This is an archival story that predates current editorial management.
This archival content was written, edited, and published prior to LAist's acquisition by its current owner, Southern California Public Radio ("SCPR"). Content, such as language choice and subject matter, in archival articles therefore may not align with SCPR's current editorial standards. To learn more about those standards and why we make this distinction, please click here.
LADWP Accidentally Overcharged Its Customers By At Least $67.5 Million
On Friday evening, a Los Angeles Superior Court Judge issued preliminary approval to a proposed class-action settlement for customers of the Los Angeles Department of Water and Power (LADWP) who were overcharged at least $67.5 million following the introduction of a new billing system in September of 2013, reports the L.A. Daily News.
The class-action lawsuit alleges that a faulty billing system designed by PricewaterhouseCoopers was responsible for consistently over-billing the utility agency's customers. If fully approved, the lawsuit will pave the way for LADWP customers to receive a full refund of the amount they were overcharged, and will require LADWP to restructure its flawed billing system.
"LADWP exists for the people of our city—nothing is more important than giving customers the highest quality water, electric and customer service... With the judge's ruling today, we've finally taken an important step forward in making our customers whole... Next year, customers will receive refunds for every penny they were overcharged, and that process will be carried out with rigorous oversight from both the court and our independent monitor," said Mayor Eric Garcetti in a statement to the Daily News.
After LADWP installed the PricewaterhouseCoopers designed billing system, customers almost immediately began finding bogus fees and overcharges on their utility bills. Four separate individuals filed class-action lawsuits against LADWP, all of which were eventually merged into one single case, according to KPCC.
Though the suit was (and continues to be) an uphill battle for those attempting to get the utility agency to agree to a settlement and repayment, the Friday ruling establishes, more or less, that repayment will happen at some point in the near future. According to a website set up by attorneys representing LADWP customers, a hearing has been set for mid-December to discuss customer notification.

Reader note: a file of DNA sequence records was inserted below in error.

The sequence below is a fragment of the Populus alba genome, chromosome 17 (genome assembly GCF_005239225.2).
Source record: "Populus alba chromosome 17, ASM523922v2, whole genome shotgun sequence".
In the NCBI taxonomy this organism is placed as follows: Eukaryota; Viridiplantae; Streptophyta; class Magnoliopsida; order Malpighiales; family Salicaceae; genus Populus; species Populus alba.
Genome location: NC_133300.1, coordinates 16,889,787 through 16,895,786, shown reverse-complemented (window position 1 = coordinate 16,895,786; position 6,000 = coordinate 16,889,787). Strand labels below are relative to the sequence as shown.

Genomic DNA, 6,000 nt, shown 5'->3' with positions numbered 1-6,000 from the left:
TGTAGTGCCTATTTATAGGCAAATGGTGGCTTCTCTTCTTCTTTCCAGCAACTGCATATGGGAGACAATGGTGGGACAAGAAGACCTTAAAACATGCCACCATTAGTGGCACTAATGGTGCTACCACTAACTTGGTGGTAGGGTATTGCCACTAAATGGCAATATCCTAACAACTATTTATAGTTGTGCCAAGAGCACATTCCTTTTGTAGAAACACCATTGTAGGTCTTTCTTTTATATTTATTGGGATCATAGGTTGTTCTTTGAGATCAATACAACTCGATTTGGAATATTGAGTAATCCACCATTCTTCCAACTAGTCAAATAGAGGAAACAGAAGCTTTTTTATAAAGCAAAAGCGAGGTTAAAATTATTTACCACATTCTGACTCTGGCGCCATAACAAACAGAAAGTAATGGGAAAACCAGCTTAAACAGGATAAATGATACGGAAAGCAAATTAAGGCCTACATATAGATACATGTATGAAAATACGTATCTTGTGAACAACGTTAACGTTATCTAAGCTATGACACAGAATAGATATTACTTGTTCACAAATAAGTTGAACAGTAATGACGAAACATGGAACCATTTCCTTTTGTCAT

Once that hearing happens, customers should be able to expect notification of how much they'll receive back from LADWP in a written letter mailed, if everything works out, within 90 days. Customers should expect a refund by Summer of 2017, according to the L.A. Daily News.
It's also possible that the $67.5 million value will increase in the coming weeks as well, as more information about the agency's failed billing system is analyzed. LADWP and the City of Los Angeles, meanwhile, are also suing PwC over the failed system in hopes the accounting firm will compensate the agency for its losses.
Remember, the PwC people were the DWP contractors caught (allegedly) spending taxpayer money on prostitutes and parties in Las Vegas.
Cruise off the highway and hit locally-known spots for some tasty bites.
Fentanyl and other drugs fuel record deaths among people experiencing homelessness in L.A. County. From 2019 to 2021, deaths jumped 70% to more than 2,200 in a single year.
This fungi isn’t a “fun guy.” Here’s what to do if you spot or suspect mold in your home.
Donald Trump was a fading TV presence when the WGA strike put a dent in network schedules.
Edward Bronstein died in March 2020 while officers were forcibly taking a blood sample after his detention.
A hike can be a beautiful backdrop as you build your connection with someone.